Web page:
Ancient Monuments

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Flint mine on Stoke Down, immediately north of Stoke Clump

A Scheduled Monument in Funtington, West Sussex

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Latitude: 50.8794 / 50°52'45"N

Longitude: -0.8158 / 0°48'56"W

OS Eastings: 483404.443893

OS Northings: 109546.430696

OS Grid: SU834095

Mapcode National: GBR DG4.Y93

Mapcode Global: FRA 965S.3ZL

Entry Name: Flint mine on Stoke Down, immediately north of Stoke Clump

Scheduled Date: 21 January 1999

Source: Historic England

Source ID: 1018563

English Heritage Legacy ID: 31212

County: West Sussex

Civil Parish: Funtington

Traditional County: Sussex

Lieutenancy Area (Ceremonial County): West Sussex

Church of England Parish: Funtington and West Stoke with Sennicotts

Church of England Diocese: Chichester


The monument includes a prehistoric flint mine situated on the north eastern
slope of a chalk spur which forms part of the Sussex Downs.
Surviving mainly in the form of infilled buried features, the monument has
been shown by a survey of aerial photographs to contain the remains of a
linear group of at least 70 roughly circular pits up to 9m in diameter, which
were dug to reach the underground seams of flint. These are surrounded by now
levelled, overlapping spoil heaps which are visible as lighter areas in the
soil. Three of the pits were excavated during the early 20th century,
revealing that they survive to a depth of up to 4.5m. Flint and antler tools
were recovered from the pits during these excavations, as well as part of a
stone saddle quern.
Further, as yet unconfirmed remains of the mine may extend into the areas
beyond the scheduling.
All modern fences are excluded from the scheduling, although the ground
beneath them is included.

The site of the monument is shown on the attached map extract.

Source: Historic England

Reasons for Scheduling

Flint mines are found where, during Neolithic and Early Bronze Age times
(c.3500-1200 BC), nodules of flint were extracted from underground seams
within chalk deposits. There is no pattern or regular form to the arrangement
of mine sites as the shafts, pits or open-cast workings are closely related to
the underlying supplies of flint rather than an overall scheme of how the mine
should be organised. In general, however, the shafts, pits and spoil heaps are
closely packed together and sometimes even abut one another. In overall size,
flint mines range from single shafts and associated works covering less than
1ha, to large mines of several hundred shafts spread over an extensive area.
Flint mines provided high quality flint for implement manufacture in the
millennia before the widespread availability of metal; the discovery of
ceremonial deposits, including carved objects, in some shafts indicates the
importance ascribed to them by early prehistoric communities. The workings
were excavated by hand with antler picks and a selection of specialist bone,
antler, wood and flint tools. Extensive flint knapping floors, areas where the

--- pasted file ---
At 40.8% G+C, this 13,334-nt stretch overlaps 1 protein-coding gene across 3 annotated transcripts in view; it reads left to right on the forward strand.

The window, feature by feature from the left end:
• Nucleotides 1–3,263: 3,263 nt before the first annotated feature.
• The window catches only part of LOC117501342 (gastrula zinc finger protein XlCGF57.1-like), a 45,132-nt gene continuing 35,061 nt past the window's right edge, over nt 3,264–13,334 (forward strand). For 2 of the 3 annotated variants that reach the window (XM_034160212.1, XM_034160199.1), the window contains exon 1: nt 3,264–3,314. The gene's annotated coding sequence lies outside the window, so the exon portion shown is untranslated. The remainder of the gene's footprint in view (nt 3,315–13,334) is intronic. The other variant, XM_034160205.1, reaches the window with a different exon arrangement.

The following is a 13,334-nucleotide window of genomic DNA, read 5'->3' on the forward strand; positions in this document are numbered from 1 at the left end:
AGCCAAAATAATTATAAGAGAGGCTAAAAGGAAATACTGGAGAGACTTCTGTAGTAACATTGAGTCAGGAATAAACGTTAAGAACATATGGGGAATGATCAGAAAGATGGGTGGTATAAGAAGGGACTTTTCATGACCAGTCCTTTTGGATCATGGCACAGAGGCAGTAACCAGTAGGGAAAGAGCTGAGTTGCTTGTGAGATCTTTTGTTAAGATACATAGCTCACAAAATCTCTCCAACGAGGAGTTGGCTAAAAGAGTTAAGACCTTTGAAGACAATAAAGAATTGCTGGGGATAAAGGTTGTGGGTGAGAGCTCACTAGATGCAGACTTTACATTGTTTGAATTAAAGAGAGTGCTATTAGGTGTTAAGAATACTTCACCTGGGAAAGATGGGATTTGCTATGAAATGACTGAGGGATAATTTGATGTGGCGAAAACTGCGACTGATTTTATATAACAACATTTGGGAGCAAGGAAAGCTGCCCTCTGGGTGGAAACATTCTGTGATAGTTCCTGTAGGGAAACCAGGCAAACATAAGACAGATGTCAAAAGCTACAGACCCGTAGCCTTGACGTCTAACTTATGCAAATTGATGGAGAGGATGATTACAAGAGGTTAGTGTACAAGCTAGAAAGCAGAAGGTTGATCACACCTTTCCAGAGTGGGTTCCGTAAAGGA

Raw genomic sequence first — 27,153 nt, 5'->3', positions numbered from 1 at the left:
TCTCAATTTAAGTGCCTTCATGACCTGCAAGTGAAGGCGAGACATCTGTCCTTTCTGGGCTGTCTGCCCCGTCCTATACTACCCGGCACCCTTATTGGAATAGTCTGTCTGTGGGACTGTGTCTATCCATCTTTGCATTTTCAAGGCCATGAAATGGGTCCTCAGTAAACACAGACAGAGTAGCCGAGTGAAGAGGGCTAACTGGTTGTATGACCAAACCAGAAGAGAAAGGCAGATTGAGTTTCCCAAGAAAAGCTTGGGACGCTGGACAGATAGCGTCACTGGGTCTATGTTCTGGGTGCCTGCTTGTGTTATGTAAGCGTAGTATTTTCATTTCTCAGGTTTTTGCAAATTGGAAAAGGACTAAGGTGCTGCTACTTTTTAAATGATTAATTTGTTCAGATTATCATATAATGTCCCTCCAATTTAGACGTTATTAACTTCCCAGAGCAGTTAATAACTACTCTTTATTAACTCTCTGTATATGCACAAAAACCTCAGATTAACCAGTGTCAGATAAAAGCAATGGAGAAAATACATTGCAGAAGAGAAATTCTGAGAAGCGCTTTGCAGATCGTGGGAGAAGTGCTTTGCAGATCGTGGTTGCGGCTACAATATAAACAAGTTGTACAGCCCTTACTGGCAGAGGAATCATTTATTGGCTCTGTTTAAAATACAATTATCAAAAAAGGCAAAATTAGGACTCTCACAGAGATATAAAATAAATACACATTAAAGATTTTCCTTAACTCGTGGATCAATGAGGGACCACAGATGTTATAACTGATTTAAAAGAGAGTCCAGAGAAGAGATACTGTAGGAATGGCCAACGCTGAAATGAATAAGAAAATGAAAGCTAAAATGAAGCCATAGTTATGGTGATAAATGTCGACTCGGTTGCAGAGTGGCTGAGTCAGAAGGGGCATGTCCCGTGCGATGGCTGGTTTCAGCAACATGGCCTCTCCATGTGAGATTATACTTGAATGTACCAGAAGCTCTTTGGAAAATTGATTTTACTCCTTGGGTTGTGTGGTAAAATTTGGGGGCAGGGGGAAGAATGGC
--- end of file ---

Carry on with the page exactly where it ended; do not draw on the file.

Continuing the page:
mined flint was worked, are sometimes found within and around the mine area,
along with hearths and traces of timber buildings. Evidence of secondary uses
of abandoned flint mines is fairly common, and human burials dating from
Neolithic times onwards are regularly found in the upper fills of pits and
shafts. The hollows left in the tops of infilled shafts also provided suitable
areas for occupation long after the mines themselves had gone out of use.
The distribution of flint mines is largely dictated by the extent of the Upper
Chalk, which is the geological band in which seams of flint occur. Flint mines
are known in most areas of Upper Chalk outcrops and generally occur on the
tops of hills or ridges, or along their flanking slopes, from Norfolk to
Dorset. The earliest sites, dating to the Early and Middle Neolithic period,
are clustered on the Sussex Downs.
Flint mines are a rare monument type, with only around 20 examples known
nationally. One of relatively few classes of monuments dating to all phases of
the Neolithic period, they contain evidence relating to technology and work
organisation in the period and represent the source of the most commonly used
and widespread material available for making edged tools and implements. All
well-preserved examples are considered to be of national importance.

The flint mine immediately north of Stoke Clump survives well below ground,
despite its surface features having been levelled by modern ploughing. Part
excavation and a survey of aerial photographs has shown that it contains
important archaeological remains relating to the original use of the monument.
The flint mine forms part of a group of broadly contemporary monuments
situated in this area of downland, including barrows, settlements and a linear
boundary, providing evidence for the developing pattern of land use during the
prehistoric period.

Source: Historic England


RCHME (forthcoming), Industry and Enclosure in the Neolithic: West Stoke Flint Mines, 1994,

Source: Historic England

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